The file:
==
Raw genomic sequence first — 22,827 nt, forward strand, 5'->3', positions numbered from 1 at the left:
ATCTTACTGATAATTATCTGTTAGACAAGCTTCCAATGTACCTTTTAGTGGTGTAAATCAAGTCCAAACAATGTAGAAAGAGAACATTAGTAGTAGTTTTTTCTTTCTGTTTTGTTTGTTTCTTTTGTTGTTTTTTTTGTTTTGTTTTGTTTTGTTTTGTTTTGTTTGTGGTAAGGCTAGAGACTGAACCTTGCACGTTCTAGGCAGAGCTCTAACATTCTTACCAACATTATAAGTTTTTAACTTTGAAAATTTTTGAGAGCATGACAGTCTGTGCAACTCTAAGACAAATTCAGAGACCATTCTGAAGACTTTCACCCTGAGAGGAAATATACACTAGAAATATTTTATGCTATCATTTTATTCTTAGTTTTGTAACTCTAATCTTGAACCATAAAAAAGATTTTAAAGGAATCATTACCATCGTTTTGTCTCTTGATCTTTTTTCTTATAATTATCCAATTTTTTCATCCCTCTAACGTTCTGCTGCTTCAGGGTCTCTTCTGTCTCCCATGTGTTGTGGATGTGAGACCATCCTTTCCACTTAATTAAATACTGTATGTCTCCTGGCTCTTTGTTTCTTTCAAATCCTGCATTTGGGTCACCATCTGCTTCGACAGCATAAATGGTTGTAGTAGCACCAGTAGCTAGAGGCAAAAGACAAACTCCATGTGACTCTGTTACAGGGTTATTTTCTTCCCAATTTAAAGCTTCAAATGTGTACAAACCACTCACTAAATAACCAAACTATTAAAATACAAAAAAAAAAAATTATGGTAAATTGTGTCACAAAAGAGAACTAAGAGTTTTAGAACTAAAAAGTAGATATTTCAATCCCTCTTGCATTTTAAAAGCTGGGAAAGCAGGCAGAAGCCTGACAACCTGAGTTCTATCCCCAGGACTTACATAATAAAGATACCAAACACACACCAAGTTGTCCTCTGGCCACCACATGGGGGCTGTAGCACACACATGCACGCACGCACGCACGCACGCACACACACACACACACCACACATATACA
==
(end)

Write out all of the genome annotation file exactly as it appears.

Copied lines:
Raw genomic sequence first — 22,827 nt, forward strand, 5'->3', positions numbered from 1 at the left:
ATCTTACTGATAATTATCTGTTAGACAAGCTTCCAATGTACCTTTTAGTGGTGTAAATCAAGTCCAAACAATGTAGAAAGAGAACATTAGTAGTAGTTTTTTCTTTCTGTTTTGTTTGTTTCTTTTGTTGTTTTTTTTGTTTTGTTTTGTTTTGTTTTGTTTTGTTTGTGGTAAGGCTAGAGACTGAACCTTGCACGTTCTAGGCAGAGCTCTAACATTCTTACCAACATTATAAGTTTTTAACTTTGAAAATTTTTGAGAGCATGACAGTCTGTGCAACTCTAAGACAAATTCAGAGACCATTCTGAAGACTTTCACCCTGAGAGGAAATATACACTAGAAATATTTTATGCTATCATTTTATTCTTAGTTTTGTAACTCTAATCTTGAACCATAAAAAAGATTTTAAAGGAATCATTACCATCGTTTTGTCTCTTGATCTTTTTTCTTATAATTATCCAATTTTTTCATCCCTCTAACGTTCTGCTGCTTCAGGGTCTCTTCTGTCTCCCATGTGTTGTGGATGTGAGACCATCCTTTCCACTTAATTAAATACTGTATGTCTCCTGGCTCTTTGTTTCTTTCAAATCCTGCATTTGGGTCACCATCTGCTTCGACAGCATAAATGGTTGTAGTAGCACCAGTAGCTAGAGGCAAAAGACAAACTCCATGTGACTCTGTTACAGGGTTATTTTCTTCCCAATTTAAAGCTTCAAATGTGTACAAACCACTCACTAAATAACCAAACTATTAAAATACAAAAAAAAAAAATTATGGTAAATTGTGTCACAAAAGAGAACTAAGAGTTTTAGAACTAAAAAGTAGATATTTCAATCCCTCTTGCATTTTAAAAGCTGGGAAAGCAGGCAGAAGCCTGACAACCTGAGTTCTATCCCCAGGACTTACATAATAAAGATACCAAACACACACCAAGTTGTCCTCTGGCCACCACATGGGGGCTGTAGCACACACATGCACGCACGCACGCACGCACGCACACACACACACACACCACACATATACA